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Virtual Currencies

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On 12/19/2017 at 2:21 AM, Ashvazdanghe said:

The Grand Ayatullah Sistani (preserves him Allah Almighty):

Supreme Marja does not allow this activity.

As a result, it is forbidden to enter into such transactions for the his followers.

Where has he mentioned this. Please provide references when you are referring to something being forbidden or not forbidden preferably directly from his website.

22 hours ago, notme said:

I don't understand. What is the value of Bitcoin based on? As far as I can tell, it's just a concept, not based on any actual physical material of value. Is my perception accurate? 

You are right, it is an asset with no physical value. Stocks have dividends, Bonds have coupons but bitcoins value are solely based on the fact that people believe the price will rise. When people buy more than what can be produced (amount people can mine) & with speculation the price quickly shoots up. It's like the Tulip Mania in 1934.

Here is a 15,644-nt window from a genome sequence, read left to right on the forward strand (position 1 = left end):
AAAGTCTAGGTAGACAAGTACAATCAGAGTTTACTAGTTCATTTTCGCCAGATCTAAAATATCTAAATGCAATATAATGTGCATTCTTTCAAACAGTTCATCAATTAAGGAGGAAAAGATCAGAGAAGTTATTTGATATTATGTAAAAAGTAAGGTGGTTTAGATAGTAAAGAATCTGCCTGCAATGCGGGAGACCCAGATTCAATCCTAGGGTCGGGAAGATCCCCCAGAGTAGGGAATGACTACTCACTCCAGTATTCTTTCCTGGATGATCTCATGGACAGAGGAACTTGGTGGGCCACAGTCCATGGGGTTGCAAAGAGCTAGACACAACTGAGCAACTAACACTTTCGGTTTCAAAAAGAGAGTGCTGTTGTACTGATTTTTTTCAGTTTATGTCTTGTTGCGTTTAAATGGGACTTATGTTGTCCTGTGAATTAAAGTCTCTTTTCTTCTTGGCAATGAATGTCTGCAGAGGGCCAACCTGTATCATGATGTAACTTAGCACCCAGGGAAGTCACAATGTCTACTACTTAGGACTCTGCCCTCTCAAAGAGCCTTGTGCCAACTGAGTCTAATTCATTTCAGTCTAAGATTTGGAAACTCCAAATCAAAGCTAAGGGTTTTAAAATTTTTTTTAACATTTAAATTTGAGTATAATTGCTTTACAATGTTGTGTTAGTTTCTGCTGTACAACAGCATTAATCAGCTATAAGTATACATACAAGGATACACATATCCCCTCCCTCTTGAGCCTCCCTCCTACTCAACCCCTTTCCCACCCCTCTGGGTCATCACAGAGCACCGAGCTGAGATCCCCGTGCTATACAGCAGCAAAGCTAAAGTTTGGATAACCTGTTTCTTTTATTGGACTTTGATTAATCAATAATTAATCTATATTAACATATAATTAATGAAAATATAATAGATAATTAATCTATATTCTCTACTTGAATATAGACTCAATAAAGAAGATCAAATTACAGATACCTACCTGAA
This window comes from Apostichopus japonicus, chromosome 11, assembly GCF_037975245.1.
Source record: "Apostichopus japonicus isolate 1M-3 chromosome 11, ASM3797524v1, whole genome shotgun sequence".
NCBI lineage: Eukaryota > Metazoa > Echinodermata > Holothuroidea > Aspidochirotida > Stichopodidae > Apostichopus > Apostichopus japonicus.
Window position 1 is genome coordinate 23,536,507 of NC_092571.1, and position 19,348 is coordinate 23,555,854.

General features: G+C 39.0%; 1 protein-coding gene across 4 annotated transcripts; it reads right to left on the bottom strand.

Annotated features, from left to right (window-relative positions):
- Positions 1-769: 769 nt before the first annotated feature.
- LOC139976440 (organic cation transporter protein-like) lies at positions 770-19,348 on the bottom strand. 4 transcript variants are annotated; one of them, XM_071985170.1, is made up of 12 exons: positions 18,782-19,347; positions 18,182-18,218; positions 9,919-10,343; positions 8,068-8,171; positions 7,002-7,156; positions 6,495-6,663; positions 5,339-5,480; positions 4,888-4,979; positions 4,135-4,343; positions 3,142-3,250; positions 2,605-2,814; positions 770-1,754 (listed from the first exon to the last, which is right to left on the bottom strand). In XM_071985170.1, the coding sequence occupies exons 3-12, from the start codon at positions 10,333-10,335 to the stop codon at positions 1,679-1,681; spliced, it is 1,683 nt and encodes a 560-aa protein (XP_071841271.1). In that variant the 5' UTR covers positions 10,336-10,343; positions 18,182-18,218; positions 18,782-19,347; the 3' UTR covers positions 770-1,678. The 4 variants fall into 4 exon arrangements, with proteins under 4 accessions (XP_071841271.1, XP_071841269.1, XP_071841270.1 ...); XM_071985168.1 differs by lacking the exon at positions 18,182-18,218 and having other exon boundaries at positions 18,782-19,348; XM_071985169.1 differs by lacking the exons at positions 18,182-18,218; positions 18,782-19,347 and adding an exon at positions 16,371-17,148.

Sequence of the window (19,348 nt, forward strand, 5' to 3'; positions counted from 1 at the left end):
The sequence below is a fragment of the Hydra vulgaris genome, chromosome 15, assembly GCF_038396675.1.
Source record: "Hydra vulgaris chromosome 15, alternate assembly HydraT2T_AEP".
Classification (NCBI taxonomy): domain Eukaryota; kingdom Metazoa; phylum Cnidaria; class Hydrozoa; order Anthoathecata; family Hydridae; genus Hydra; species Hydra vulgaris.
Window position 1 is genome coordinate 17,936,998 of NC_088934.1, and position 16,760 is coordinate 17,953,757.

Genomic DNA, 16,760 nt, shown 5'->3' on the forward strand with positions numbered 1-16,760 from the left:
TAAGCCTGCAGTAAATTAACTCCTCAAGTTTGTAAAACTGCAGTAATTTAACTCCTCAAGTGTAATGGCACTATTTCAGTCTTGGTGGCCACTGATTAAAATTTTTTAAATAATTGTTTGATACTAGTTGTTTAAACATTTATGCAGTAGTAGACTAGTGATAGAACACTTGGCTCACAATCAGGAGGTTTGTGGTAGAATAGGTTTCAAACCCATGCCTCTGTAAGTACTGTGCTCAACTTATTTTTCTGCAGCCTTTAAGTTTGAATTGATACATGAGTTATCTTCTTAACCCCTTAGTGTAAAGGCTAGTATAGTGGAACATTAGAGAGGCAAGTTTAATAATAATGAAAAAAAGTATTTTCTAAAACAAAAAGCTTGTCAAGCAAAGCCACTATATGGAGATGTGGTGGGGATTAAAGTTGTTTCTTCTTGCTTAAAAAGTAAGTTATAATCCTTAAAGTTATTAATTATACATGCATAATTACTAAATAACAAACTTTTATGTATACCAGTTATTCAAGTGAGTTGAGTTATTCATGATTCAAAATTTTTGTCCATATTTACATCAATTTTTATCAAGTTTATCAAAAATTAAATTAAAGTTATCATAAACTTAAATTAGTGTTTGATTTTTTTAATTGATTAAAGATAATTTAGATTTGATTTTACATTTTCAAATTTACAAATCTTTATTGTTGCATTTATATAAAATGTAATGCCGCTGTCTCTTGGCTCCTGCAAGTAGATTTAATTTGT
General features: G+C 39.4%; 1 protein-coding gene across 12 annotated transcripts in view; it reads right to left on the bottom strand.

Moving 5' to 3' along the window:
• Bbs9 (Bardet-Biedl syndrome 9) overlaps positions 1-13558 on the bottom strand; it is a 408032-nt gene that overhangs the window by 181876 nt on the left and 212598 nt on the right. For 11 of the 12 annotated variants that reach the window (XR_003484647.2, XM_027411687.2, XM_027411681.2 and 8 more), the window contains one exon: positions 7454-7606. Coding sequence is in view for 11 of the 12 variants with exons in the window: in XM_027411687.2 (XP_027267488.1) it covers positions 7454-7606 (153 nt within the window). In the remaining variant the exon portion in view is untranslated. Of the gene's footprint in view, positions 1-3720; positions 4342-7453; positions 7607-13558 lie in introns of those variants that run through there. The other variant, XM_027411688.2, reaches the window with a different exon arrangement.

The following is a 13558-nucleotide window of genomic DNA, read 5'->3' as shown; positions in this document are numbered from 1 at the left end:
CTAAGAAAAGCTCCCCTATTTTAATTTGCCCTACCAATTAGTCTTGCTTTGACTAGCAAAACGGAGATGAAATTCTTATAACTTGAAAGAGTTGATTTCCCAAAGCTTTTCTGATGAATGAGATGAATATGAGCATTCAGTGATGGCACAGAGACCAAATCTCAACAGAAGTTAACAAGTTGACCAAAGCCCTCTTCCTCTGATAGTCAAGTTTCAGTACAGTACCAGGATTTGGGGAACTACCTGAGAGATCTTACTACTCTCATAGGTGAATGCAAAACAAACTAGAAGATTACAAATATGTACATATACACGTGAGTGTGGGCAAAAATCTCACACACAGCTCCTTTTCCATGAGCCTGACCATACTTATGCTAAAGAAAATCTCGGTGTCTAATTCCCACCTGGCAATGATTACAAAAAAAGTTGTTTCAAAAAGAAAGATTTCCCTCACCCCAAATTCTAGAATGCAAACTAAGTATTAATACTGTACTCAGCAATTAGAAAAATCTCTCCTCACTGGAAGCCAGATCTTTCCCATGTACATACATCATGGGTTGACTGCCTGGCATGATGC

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http://sraj.ir/fa/index.php/node/1205-2017-06-07-05-56-23

[2] استفتاء شفاهی از نجف اشرف / بحث مطرح شده در جلسه هم اندیشی در دفتر معظم له با حضور نمایندگان ویژه ایشان و مجتهدین معظم (حفظهم الله تعالی)

[2] Oral Suggestion from Najaf Ashraf / discussed at a joint meeting in the Supreme Maraja Office with the presence of his Special Representatives and the Great Mujtahedin (preserve them Allah Almighty)

http://www.iribnews.ir/fa/news/1912392/بررسی-مباحث-فقهی-بیت-کوین2

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50 minutes ago, Ashvazdanghe said:

[2] Oral Suggestion from Najaf Ashraf / discussed at a joint meeting in the Supreme Maraja Office with the presence of his Special Representatives and the Great Mujtahedin (preserve them Allah Almighty)